The day passed, and we did not lose a single man. Yet the enemy must have enjoyed one incident. I was riding up to spend an hour in the afternoon with Major Churcher and the 200 Royal Irish Fusiliers left at Range Post, when on an open space between me and their little camp I saw a squadron of the 18th Hussars circling and doubling about as though they were practising for the military tournament. Almost before I had time to think, bang came a huge shell from "Puffing Billy" just over my head, and pitched between me and them. Happily, it fell short, but it gave the Dutch gunners a wonderful display of our cavalry's excellence. Even before I could come up men and horses had vanished into air.
All day strange rumours have been afloat about the Division supposed to be coming to our relief. It was expected to-morrow. Now it is put off till Thursday. It is even whispered it will sit quiet at Estcourt, and not come to our relief at all. To-night is bitterly cold, and the men are chilled to the stomach on the bare hillsides.
1899 - From the diary of Trooper A J Crosby, Natal Carbineers
Saddled up at 3.30, filing off to town at daybreak. This early morning parade is telling upon us. It would be far more sensible to let us move about and exercise the horses. Fairly easy day, cold towards evening, expect rain. 90 of our men told off for 24 hours piquet, the same number for support of same to return at daybreak. Cold damp night, so got very little sleep.
1899 - From the diary of Miss Bella Craw in Ladysmith
Awaked again this morning by the boom of old "Long Tom". Two or three shells fell very near here. After breakfast we adjourned to our hole and stoned a lot of raisins. By nine o'clock the firing had stopped, for what reason we don't know. Uncle George came in before lunch and said that the Boers had put up a new gun on Potgieter's Hill. They fired one shot from it this morning. We were watching and as soon as it fired, twelve of our guns fired at once on to it. Men and gun and everything went smash. But why have all the other guns stopped? I wish we could silence "Long Tom" and his brother in the same way, but they are out of range of our smaller guns.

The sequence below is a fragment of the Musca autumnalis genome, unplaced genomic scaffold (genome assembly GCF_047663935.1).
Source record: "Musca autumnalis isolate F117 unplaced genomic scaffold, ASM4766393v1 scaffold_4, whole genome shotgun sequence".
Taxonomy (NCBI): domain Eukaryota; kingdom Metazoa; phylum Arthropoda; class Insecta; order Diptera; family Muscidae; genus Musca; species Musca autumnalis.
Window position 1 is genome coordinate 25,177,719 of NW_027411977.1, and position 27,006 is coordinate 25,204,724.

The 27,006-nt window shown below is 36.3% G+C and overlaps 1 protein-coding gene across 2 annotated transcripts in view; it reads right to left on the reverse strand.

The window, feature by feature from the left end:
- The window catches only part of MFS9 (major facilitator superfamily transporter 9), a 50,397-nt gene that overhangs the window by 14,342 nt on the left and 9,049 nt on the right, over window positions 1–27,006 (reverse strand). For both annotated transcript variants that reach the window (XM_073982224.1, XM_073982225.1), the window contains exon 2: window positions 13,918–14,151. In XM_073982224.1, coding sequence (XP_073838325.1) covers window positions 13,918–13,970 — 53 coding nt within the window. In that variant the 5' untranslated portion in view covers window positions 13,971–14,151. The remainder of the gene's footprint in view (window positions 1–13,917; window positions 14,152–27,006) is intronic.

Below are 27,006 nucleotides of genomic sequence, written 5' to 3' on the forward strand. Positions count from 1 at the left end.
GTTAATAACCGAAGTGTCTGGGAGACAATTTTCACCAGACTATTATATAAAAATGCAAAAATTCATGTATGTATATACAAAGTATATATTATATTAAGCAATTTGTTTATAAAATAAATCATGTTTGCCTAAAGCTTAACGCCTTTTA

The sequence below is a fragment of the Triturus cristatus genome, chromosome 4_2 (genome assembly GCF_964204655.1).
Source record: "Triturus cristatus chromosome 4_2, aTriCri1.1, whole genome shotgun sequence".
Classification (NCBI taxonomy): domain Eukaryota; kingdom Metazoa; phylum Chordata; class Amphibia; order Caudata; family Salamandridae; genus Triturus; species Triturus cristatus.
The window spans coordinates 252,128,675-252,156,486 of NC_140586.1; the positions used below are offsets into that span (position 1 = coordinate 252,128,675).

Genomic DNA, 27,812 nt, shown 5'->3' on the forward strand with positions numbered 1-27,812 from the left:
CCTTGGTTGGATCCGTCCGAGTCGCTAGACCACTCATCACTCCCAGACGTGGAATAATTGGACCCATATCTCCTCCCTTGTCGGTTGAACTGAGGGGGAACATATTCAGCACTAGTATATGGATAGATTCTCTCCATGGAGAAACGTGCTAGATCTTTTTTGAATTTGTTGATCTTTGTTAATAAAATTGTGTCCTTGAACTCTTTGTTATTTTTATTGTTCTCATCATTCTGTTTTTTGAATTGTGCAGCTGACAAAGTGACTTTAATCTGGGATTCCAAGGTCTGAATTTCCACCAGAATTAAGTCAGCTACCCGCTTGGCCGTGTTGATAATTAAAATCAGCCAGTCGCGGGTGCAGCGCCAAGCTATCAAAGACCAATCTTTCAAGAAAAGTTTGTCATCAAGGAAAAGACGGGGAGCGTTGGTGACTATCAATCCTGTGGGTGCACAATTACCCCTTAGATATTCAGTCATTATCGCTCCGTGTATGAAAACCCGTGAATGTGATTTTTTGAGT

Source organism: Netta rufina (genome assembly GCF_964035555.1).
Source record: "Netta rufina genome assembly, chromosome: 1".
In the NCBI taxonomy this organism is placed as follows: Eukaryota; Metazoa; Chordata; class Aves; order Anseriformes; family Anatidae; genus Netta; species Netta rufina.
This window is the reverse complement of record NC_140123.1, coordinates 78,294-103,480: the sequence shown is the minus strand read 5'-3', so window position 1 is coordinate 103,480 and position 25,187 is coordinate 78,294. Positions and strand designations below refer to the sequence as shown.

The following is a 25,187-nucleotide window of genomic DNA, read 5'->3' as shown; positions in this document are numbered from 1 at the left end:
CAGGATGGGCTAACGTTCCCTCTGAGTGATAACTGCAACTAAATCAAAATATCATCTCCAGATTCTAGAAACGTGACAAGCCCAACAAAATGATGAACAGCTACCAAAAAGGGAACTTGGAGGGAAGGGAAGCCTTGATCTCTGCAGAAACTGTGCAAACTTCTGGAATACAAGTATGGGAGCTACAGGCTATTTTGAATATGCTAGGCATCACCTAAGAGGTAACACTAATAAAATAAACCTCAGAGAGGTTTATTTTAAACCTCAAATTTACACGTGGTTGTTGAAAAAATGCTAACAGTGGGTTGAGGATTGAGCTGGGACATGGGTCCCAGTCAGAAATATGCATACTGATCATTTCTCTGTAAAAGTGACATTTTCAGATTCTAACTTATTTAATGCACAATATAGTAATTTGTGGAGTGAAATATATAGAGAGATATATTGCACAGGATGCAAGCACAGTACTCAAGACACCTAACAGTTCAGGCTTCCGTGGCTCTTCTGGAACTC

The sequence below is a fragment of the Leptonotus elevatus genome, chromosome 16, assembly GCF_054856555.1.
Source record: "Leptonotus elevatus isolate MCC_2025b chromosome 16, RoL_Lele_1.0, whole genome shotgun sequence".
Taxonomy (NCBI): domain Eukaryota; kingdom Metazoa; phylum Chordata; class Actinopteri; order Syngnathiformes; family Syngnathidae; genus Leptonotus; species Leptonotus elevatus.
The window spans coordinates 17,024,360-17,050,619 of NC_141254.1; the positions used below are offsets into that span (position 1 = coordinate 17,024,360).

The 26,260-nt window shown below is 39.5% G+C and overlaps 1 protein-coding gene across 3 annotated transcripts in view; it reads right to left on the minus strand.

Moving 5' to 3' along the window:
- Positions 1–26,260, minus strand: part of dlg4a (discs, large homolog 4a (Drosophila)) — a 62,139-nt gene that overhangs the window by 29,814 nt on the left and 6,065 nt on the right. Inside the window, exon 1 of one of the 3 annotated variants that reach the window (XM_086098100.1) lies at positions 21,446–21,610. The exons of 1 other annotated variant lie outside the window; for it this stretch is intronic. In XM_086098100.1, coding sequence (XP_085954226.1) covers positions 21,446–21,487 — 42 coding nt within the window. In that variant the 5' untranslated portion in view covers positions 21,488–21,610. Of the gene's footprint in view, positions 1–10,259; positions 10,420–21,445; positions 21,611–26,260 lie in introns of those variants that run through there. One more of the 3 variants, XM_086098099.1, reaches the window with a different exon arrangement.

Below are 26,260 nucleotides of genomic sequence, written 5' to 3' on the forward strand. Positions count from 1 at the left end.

Yesterday Colonel Royston was very much disgusted at a rumour, or some paper he had seen. It seems after the Battle of Elandslaagte, old General Kock was brought in a wounded prisoner. His nephew asked to be allowed to come and nurse him. The old man died the other day and this nephew, who seemed so grateful and expressed his thanks for the kind treatment and attention they had received, since his return to the Boers has told them, and made an affidavit to the effect that his uncle was practically murdered and had no attention. That is a Boer trick all over. How will our poor prisoners fare after this? It is all on a par with their firing on our Ambulance wagon coming in from Tintwa Inyoni. Another of their tricks is to hoist a White Flag over a gun if it is disabled.
Another to fly the Red Cross over an Ambulance wagon, which has been previously filled with ammunition. Their tricks are too numerous to mention.
This afternoon we had such a lot of visitors, Colonel Royston, Major General Brocklehurst, Captain Fred Tatham, Captain Shepstone, Mr. Nourse Varty, Mr. Normand, our old friend. His arm is alright again. He has been out for two or three days and looks very much burnt. Mr. Bede Crompton and Captain Arnot of the B.M.R. also came, but to stay. They are both invalids, the latter only just recovering from a wound in the engagement last Friday week just out of the Town. A bullet went through both legs. He is lame and looks ill, but it is wonderful how soon he has recovered.
Source: Diary of the siege of Mafeking by Edward Ross
Monday, 13 November 1899
At 5 a.m. our two seven-pounders opened fire on the Boers’ trenches at the brickfields from behind the Dutch church, giving them about 10 shells; this was only responded to by the enemy’s rifle-fire.
Another very quiet day.
Our seven-pounders fired a few shots this afternoon, the enemy only replying with one 12-pounder at about 5 o’clock.
Sorry to hear that Lord Cecil has gone into the hospital, attack of lumbago we believe, but nothing serious.
I am sorry to say that sickness seems to be rife in the laager amongst the children. Two poor little youngsters are already dead. One of the causes, it seems, is that they are kept day and night down the dugouts owing to the Boers’ shelling. It is to be hoped that a severe retribution will be served out to these Boers for their uncivilized mode of warfare, for instance: continuing firing on the Red Cross flag; firing on the white flag of truce; sending no less than twenty-six 94-pounders into the women’s laager, which is placed some considerable distance out of the town, and which was promised to be recognised and respected by the enemy; firing on the hospital with their big gun, one shell killing a native. It was pointed out to their doctor, and had been previously promised by Cronje to be respected. It stands away from the town some distance and flying a big Red Cross flag can be seen for miles round from outside the town.